understanding iron deficiency


understanding iron deficiency

Iron, this precious mineral, is one of the constituents of hemoglobin that plays a major role in our body. We take you through this article to discover iron, its benefits for the body and the effects of iron deficiency.

Our iron needs

Iron is the chemical element that is essential for the body to function properly. The human body recycles and retains much of the iron. Indeed, an adult on average stores between 1 and 3 g of iron in his body. About 1 mg of iron is lost each day by shedding dead cells. Women in pre-menopause have an average daily loss of about 2 mg. Children and adolescents have increasing needs during growth and puberty. Finally, pregnant women have a great need for iron during pregnancy due to the rapid development of the placenta and fetus.

The average daily nutritional requirement for iron is 7 mg for an adult male and 12.3 mg for an adult female. These values ​​correspond to consumption and loss requirements, and are therefore minimum recommended intake values.

In view of the body’s iron requirements, this lack should be compensated for with balanced foods for the proper functioning of its vital organs.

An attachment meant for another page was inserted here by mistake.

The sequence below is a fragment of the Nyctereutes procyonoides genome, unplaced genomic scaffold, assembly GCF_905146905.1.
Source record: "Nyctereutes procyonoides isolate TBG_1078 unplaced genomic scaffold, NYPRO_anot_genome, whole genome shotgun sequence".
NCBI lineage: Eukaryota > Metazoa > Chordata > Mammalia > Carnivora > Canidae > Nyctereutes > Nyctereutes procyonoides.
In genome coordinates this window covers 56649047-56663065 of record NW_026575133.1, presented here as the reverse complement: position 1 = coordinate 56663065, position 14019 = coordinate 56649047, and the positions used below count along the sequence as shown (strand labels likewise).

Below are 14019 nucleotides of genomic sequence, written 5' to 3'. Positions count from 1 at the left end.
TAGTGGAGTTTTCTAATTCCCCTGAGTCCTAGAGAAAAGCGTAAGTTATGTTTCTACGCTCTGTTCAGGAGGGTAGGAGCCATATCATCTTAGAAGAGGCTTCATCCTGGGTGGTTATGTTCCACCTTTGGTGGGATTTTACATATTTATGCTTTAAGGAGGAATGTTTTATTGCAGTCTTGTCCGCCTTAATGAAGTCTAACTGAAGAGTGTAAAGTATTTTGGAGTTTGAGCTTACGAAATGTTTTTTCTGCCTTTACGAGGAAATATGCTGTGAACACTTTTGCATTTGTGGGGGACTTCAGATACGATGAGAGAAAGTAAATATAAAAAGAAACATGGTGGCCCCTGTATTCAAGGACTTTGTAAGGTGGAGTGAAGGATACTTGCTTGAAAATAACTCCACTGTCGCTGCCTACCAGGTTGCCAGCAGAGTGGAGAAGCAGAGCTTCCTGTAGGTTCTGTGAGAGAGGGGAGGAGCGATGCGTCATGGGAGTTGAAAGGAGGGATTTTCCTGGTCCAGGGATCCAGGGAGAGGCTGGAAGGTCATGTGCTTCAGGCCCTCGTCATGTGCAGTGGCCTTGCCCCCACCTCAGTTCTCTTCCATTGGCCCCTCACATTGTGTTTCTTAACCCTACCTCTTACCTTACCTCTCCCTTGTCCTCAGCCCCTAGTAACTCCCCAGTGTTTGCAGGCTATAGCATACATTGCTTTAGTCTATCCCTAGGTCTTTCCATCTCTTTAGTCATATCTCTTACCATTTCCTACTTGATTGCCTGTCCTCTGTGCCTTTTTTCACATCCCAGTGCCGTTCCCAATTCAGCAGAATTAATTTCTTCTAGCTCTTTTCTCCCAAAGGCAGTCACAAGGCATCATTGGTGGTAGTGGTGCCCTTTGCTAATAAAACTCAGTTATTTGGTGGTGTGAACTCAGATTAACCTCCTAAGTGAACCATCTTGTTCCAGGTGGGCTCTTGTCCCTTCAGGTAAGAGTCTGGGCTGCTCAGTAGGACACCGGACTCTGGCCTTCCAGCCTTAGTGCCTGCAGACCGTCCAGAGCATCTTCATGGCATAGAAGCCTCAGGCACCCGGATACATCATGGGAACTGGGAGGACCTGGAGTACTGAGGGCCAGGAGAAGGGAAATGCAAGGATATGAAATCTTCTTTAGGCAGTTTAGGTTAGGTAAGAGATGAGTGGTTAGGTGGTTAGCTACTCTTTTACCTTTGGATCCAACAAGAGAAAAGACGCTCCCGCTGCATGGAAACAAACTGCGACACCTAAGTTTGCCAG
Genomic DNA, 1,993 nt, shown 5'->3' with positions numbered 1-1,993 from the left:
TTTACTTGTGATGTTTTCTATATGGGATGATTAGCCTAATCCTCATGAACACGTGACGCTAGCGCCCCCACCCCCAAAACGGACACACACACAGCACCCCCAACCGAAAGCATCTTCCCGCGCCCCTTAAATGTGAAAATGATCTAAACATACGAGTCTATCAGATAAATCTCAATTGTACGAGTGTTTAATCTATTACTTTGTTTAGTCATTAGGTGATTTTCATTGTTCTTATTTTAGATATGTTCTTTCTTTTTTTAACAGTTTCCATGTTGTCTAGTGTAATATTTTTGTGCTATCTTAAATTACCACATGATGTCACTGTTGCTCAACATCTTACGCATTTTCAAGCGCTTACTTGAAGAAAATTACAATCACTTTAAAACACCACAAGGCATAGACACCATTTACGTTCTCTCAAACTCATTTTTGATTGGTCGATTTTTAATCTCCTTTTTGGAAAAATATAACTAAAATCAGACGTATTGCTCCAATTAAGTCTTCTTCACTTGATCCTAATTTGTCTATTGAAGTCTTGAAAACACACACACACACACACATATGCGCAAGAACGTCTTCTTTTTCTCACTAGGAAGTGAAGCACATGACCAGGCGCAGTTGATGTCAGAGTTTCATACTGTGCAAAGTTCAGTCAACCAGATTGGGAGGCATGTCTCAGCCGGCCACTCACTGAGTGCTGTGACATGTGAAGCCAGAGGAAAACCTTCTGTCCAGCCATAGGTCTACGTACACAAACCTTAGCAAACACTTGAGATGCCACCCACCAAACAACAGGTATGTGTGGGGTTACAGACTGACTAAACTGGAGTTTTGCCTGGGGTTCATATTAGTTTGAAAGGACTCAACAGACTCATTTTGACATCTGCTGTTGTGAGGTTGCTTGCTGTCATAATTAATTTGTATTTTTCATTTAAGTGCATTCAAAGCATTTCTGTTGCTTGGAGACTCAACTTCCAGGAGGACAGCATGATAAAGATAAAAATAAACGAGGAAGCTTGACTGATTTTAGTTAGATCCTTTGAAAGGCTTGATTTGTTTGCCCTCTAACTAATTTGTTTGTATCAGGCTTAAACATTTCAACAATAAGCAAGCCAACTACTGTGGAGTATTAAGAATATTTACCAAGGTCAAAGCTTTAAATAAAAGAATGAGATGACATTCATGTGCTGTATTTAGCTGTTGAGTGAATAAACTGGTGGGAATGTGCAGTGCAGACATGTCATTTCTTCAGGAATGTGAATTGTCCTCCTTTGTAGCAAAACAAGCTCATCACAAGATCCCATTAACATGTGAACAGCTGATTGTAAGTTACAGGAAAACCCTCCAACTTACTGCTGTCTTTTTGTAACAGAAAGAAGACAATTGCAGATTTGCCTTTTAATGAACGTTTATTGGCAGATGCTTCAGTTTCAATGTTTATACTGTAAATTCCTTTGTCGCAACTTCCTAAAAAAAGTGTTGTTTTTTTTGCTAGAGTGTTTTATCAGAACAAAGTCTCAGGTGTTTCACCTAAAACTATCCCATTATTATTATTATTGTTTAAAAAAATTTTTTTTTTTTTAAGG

Causes and symptoms of a lack of iron in the body

Several causes may well be at the origin of an iron deficiency such as when, over a prolonged period, the iron intake is no longer sufficient to meet the body’s needs, possibly exceeding our storage capacity. . The occurrence of iron deficiency can have several causes such as:

  • Chronic blood loss ;
  • Parasitic diseases ;
  • Infections such as hookworms and trochus, occult bleeding ;
  • A hemorrhoid at an advanced stage ;
  • Etc.

    This deficiency may well have consequences on the functioning of our vital organs and our health in general. The main consequence of iron deficiency is anemia; fatigue and dizziness; pain, physical weakening of the immune system, shortness of breath on exertion; hair loss; sensitivity to cold, etc. A person with iron deficiency may experience one or more of these symptoms. Lack of iron in a pregnant woman can stop the development of the fetus.
    It is better to prevent this deficiency than to cure it.

How to prevent iron deficiency ?

In our body, this trace element iron plays a fundamental role. It makes hemoglobin, which is used by red blood cells to carry oxygen throughout the body and release carbon dioxide; myoglobin, a protein in muscle that stores oxygen; and many enzymes involved in respiration or the production of neurotransmitters.
Its lack in the body can be a source of discomfort and dysfunction of certain organs.

It is therefore advisable to take precautions to avoid iron deficiency by increasing the intake of vitamin C through a balanced diet of vegetables and fruits, for example, which increases the absorption of iron. Limit black tea, coffee and wine as much as possible, which slows assimilation. Eat foods rich in iron, or wheat germ and spices.

Remember that every day we lose iron, and we must compensate for this loss by a daily iron intake by a suitable diet rich in vitamin C.